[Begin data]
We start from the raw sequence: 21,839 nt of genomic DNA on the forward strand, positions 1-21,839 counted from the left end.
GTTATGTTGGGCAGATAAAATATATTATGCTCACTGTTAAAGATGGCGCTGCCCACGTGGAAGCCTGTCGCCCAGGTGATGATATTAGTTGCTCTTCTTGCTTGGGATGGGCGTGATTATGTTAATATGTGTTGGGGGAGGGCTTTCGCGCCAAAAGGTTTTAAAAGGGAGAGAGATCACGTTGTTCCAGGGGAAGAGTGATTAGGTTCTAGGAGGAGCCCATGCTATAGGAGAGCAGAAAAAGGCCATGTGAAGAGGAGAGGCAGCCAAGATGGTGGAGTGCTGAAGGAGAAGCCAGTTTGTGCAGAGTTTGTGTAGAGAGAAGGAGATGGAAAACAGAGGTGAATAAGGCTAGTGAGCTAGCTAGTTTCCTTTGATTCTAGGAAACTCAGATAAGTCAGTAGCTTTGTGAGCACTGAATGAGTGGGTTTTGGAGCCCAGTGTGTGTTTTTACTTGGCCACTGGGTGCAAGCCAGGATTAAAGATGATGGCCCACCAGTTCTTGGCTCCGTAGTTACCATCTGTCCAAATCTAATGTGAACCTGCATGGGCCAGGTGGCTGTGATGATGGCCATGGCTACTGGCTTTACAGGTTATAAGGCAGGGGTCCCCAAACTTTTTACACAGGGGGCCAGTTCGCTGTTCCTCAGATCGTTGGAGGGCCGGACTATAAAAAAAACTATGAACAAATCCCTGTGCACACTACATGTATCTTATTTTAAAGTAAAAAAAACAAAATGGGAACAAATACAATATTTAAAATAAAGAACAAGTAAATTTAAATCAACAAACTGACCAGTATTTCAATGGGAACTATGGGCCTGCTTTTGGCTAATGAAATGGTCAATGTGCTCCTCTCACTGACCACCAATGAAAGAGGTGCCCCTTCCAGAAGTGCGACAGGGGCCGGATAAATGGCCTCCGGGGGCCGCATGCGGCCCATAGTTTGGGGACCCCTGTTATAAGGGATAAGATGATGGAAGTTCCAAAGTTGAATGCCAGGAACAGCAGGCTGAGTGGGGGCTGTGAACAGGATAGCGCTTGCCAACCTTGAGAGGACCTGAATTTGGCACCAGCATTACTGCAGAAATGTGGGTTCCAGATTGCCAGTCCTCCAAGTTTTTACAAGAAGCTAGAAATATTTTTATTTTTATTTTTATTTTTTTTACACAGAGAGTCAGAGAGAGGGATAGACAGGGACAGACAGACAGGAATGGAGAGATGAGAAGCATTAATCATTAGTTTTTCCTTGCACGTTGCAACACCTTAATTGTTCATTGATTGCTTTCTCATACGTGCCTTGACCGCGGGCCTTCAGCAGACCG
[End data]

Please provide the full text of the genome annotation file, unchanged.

We start from the raw sequence: 21,839 nt of genomic DNA on the forward strand, positions 1-21,839 counted from the left end.
GTTATGTTGGGCAGATAAAATATATTATGCTCACTGTTAAAGATGGCGCTGCCCACGTGGAAGCCTGTCGCCCAGGTGATGATATTAGTTGCTCTTCTTGCTTGGGATGGGCGTGATTATGTTAATATGTGTTGGGGGAGGGCTTTCGCGCCAAAAGGTTTTAAAAGGGAGAGAGATCACGTTGTTCCAGGGGAAGAGTGATTAGGTTCTAGGAGGAGCCCATGCTATAGGAGAGCAGAAAAAGGCCATGTGAAGAGGAGAGGCAGCCAAGATGGTGGAGTGCTGAAGGAGAAGCCAGTTTGTGCAGAGTTTGTGTAGAGAGAAGGAGATGGAAAACAGAGGTGAATAAGGCTAGTGAGCTAGCTAGTTTCCTTTGATTCTAGGAAACTCAGATAAGTCAGTAGCTTTGTGAGCACTGAATGAGTGGGTTTTGGAGCCCAGTGTGTGTTTTTACTTGGCCACTGGGTGCAAGCCAGGATTAAAGATGATGGCCCACCAGTTCTTGGCTCCGTAGTTACCATCTGTCCAAATCTAATGTGAACCTGCATGGGCCAGGTGGCTGTGATGATGGCCATGGCTACTGGCTTTACAGGTTATAAGGCAGGGGTCCCCAAACTTTTTACACAGGGGGCCAGTTCGCTGTTCCTCAGATCGTTGGAGGGCCGGACTATAAAAAAAACTATGAACAAATCCCTGTGCACACTACATGTATCTTATTTTAAAGTAAAAAAAACAAAATGGGAACAAATACAATATTTAAAATAAAGAACAAGTAAATTTAAATCAACAAACTGACCAGTATTTCAATGGGAACTATGGGCCTGCTTTTGGCTAATGAAATGGTCAATGTGCTCCTCTCACTGACCACCAATGAAAGAGGTGCCCCTTCCAGAAGTGCGACAGGGGCCGGATAAATGGCCTCCGGGGGCCGCATGCGGCCCATAGTTTGGGGACCCCTGTTATAAGGGATAAGATGATGGAAGTTCCAAAGTTGAATGCCAGGAACAGCAGGCTGAGTGGGGGCTGTGAACAGGATAGCGCTTGCCAACCTTGAGAGGACCTGAATTTGGCACCAGCATTACTGCAGAAATGTGGGTTCCAGATTGCCAGTCCTCCAAGTTTTTACAAGAAGCTAGAAATATTTTTATTTTTATTTTTATTTTTTTTACACAGAGAGTCAGAGAGAGGGATAGACAGGGACAGACAGACAGGAATGGAGAGATGAGAAGCATTAATCATTAGTTTTTCCTTGCACGTTGCAACACCTTAATTGTTCATTGATTGCTTTCTCATACGTGCCTTGACCGCGGGCCTTCAGCAGACCG